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Universal health care is health care coverage for all eligible residents of a political region and often covers medical, dental and mental health care. These programs vary in their structure and funding mechanisms. Typically, most costs are met via a single-payer health care system or national health insurance, or else by compulsory regulated pluralist insurance (public, private or mutual) meeting certain regulated standards. Universal health care is implemented in all but one of the wealthy, industrialized countries, with the exception being the United States. It is also provided in many developing countries and is the trend worldwide.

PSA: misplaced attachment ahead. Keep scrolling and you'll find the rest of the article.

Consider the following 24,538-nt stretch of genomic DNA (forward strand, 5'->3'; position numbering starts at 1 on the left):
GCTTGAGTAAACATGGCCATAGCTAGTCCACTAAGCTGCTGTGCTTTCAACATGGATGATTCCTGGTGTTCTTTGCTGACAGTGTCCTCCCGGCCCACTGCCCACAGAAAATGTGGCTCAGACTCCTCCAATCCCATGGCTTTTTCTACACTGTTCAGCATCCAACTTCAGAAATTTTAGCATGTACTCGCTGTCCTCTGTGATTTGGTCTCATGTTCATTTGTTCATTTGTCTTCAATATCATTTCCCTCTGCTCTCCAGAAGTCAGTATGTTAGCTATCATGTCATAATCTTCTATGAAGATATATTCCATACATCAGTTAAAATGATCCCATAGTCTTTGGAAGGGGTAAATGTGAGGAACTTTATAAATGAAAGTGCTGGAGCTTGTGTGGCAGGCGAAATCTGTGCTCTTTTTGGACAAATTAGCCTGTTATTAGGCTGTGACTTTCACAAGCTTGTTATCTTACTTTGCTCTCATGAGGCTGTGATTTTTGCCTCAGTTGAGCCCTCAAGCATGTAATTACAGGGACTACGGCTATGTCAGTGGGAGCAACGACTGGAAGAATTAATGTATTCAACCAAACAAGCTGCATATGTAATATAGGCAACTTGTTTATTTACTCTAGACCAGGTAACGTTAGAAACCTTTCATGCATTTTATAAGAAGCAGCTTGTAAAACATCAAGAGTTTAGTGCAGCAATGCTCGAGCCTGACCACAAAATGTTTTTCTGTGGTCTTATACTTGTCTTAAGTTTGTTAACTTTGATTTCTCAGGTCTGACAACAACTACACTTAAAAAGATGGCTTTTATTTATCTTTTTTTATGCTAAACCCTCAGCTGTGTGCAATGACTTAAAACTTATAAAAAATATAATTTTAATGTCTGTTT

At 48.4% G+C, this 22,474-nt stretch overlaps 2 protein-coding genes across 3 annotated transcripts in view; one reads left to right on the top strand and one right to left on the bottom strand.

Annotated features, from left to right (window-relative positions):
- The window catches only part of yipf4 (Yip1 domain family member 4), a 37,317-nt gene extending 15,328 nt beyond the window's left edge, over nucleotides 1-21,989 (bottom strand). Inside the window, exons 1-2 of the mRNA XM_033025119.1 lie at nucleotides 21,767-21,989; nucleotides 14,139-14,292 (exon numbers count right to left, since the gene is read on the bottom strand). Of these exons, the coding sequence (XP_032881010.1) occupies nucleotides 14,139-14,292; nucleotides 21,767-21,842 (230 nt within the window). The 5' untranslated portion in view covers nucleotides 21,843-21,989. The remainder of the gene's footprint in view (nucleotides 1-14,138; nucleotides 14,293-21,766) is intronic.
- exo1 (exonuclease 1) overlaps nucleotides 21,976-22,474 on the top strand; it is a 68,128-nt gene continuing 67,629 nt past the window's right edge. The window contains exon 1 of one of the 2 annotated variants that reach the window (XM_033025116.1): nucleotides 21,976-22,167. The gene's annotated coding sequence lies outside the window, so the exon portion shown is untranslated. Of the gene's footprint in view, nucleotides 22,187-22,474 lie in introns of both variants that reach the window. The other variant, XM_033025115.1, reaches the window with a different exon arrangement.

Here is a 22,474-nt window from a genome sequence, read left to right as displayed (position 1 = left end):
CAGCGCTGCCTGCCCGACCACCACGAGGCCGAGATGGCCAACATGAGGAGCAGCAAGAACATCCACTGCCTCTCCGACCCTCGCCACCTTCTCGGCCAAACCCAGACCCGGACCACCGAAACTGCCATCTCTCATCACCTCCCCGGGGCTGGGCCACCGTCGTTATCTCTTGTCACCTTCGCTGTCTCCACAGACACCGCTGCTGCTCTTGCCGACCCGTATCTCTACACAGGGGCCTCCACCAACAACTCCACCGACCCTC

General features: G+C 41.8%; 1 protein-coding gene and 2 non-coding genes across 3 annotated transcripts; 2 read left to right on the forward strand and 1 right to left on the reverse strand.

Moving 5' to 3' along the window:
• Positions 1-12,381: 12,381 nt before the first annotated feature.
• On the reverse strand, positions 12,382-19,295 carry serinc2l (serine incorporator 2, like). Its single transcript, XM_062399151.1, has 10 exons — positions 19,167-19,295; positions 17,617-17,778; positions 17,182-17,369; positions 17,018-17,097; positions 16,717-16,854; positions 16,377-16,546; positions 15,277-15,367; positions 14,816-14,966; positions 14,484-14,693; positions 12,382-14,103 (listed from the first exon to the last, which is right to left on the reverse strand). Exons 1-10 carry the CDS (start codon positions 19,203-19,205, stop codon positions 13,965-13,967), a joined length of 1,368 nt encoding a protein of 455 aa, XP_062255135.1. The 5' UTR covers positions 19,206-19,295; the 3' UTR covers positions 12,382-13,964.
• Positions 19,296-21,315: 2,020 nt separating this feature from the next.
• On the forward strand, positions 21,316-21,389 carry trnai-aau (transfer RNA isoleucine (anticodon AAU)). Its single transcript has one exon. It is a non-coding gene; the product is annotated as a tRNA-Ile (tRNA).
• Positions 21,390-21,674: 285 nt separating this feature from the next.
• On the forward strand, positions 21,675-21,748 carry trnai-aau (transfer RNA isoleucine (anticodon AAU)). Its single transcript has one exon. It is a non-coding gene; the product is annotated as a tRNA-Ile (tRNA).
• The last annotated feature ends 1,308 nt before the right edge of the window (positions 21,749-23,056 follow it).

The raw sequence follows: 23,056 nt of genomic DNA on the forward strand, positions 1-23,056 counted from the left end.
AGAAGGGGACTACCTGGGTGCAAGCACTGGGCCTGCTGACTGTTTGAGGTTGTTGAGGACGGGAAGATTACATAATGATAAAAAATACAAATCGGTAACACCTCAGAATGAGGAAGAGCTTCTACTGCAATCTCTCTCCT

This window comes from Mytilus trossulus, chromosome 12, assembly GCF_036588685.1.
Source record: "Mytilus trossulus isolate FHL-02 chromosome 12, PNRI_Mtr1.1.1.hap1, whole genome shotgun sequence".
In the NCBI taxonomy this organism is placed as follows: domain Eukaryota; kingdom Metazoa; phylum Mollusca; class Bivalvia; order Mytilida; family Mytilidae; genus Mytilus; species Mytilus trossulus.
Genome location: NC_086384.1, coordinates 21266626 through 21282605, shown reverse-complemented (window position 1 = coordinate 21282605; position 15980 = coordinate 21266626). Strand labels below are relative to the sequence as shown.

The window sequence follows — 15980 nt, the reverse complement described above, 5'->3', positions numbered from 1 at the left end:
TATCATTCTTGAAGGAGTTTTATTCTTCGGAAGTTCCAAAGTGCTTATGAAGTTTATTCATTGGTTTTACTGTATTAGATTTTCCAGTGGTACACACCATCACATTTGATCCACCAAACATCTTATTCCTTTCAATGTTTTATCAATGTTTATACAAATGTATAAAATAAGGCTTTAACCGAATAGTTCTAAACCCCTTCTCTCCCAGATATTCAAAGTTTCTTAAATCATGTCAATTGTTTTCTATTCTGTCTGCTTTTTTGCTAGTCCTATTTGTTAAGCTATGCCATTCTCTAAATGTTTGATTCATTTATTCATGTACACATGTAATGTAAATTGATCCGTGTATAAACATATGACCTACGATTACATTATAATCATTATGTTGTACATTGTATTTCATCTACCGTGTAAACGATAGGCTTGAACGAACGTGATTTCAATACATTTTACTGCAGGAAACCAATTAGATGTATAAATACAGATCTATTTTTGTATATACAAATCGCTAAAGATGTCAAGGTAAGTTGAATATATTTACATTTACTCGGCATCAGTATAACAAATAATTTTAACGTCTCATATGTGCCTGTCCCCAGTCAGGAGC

Universal health care is a broad concept that has been implemented in several ways. The common denominator for all such programs is some form of government action aimed at extending access to health care as widely as possible and setting minimum standards. Most implement universal health care through legislation, regulation and taxation. Legislation and regulation direct what care must be provided, to whom, and on what basis. Usually some costs are borne by the patient at the time of consumption but the bulk of costs come from a combination of compulsory insurance and tax revenues. Some programs are paid for entirely out of tax revenues. In some cases, government involvement also includes directly managing the health care system, but many countries use mixed public-private systems to deliver universal health care
The United States is the ...